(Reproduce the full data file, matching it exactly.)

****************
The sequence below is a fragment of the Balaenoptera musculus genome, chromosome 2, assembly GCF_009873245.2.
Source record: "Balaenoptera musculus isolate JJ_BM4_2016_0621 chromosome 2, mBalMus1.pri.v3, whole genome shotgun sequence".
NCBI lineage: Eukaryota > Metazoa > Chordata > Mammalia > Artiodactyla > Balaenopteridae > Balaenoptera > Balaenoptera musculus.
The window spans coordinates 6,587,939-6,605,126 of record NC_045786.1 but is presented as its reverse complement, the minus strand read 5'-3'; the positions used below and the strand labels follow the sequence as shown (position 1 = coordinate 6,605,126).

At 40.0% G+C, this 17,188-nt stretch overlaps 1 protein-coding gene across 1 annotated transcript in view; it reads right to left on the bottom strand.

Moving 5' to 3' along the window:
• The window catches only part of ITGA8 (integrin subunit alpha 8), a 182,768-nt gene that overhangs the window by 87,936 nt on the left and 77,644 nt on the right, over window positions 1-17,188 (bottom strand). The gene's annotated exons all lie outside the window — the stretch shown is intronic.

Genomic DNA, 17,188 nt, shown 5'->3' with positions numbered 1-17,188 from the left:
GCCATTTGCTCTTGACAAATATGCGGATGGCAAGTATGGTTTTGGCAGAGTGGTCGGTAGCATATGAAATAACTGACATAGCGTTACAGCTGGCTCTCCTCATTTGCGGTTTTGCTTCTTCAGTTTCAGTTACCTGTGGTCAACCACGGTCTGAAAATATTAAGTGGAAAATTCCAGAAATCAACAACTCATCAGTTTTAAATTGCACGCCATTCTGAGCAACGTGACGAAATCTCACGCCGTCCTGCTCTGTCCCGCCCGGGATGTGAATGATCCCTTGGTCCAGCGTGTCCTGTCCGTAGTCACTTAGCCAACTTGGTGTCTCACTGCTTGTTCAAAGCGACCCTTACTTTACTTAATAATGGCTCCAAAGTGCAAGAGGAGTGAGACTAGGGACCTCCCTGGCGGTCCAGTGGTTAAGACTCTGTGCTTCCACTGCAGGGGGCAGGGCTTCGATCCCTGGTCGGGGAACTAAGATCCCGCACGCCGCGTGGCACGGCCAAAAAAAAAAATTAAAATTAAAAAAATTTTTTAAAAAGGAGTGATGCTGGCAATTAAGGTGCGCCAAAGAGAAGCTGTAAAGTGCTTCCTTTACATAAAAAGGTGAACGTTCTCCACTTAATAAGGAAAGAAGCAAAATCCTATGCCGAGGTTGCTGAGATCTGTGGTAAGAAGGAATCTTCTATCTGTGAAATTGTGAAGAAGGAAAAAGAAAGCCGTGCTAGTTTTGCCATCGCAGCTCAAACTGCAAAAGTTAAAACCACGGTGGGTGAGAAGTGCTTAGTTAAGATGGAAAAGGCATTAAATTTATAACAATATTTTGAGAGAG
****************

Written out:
The sequence below is a fragment of the Balaenoptera musculus genome, chromosome 2, assembly GCF_009873245.2.
Source record: "Balaenoptera musculus isolate JJ_BM4_2016_0621 chromosome 2, mBalMus1.pri.v3, whole genome shotgun sequence".
NCBI lineage: Eukaryota > Metazoa > Chordata > Mammalia > Artiodactyla > Balaenopteridae > Balaenoptera > Balaenoptera musculus.
The window spans coordinates 6,587,939-6,605,126 of record NC_045786.1 but is presented as its reverse complement, the minus strand read 5'-3'; the positions used below and the strand labels follow the sequence as shown (position 1 = coordinate 6,605,126).

At 40.0% G+C, this 17,188-nt stretch overlaps 1 protein-coding gene across 1 annotated transcript in view; it reads right to left on the bottom strand.

Moving 5' to 3' along the window:
• The window catches only part of ITGA8 (integrin subunit alpha 8), a 182,768-nt gene that overhangs the window by 87,936 nt on the left and 77,644 nt on the right, over window positions 1-17,188 (bottom strand). The gene's annotated exons all lie outside the window — the stretch shown is intronic.

Genomic DNA, 17,188 nt, shown 5'->3' with positions numbered 1-17,188 from the left:
GCCATTTGCTCTTGACAAATATGCGGATGGCAAGTATGGTTTTGGCAGAGTGGTCGGTAGCATATGAAATAACTGACATAGCGTTACAGCTGGCTCTCCTCATTTGCGGTTTTGCTTCTTCAGTTTCAGTTACCTGTGGTCAACCACGGTCTGAAAATATTAAGTGGAAAATTCCAGAAATCAACAACTCATCAGTTTTAAATTGCACGCCATTCTGAGCAACGTGACGAAATCTCACGCCGTCCTGCTCTGTCCCGCCCGGGATGTGAATGATCCCTTGGTCCAGCGTGTCCTGTCCGTAGTCACTTAGCCAACTTGGTGTCTCACTGCTTGTTCAAAGCGACCCTTACTTTACTTAATAATGGCTCCAAAGTGCAAGAGGAGTGAGACTAGGGACCTCCCTGGCGGTCCAGTGGTTAAGACTCTGTGCTTCCACTGCAGGGGGCAGGGCTTCGATCCCTGGTCGGGGAACTAAGATCCCGCACGCCGCGTGGCACGGCCAAAAAAAAAAATTAAAATTAAAAAAATTTTTTAAAAAGGAGTGATGCTGGCAATTAAGGTGCGCCAAAGAGAAGCTGTAAAGTGCTTCCTTTACATAAAAAGGTGAACGTTCTCCACTTAATAAGGAAAGAAGCAAAATCCTATGCCGAGGTTGCTGAGATCTGTGGTAAGAAGGAATCTTCTATCTGTGAAATTGTGAAGAAGGAAAAAGAAAGCCGTGCTAGTTTTGCCATCGCAGCTCAAACTGCAAAAGTTAAAACCACGGTGGGTGAGAAGTGCTTAGTTAAGATGGAAAAGGCATTAAATTTATAACAATATTTTGAGAGAG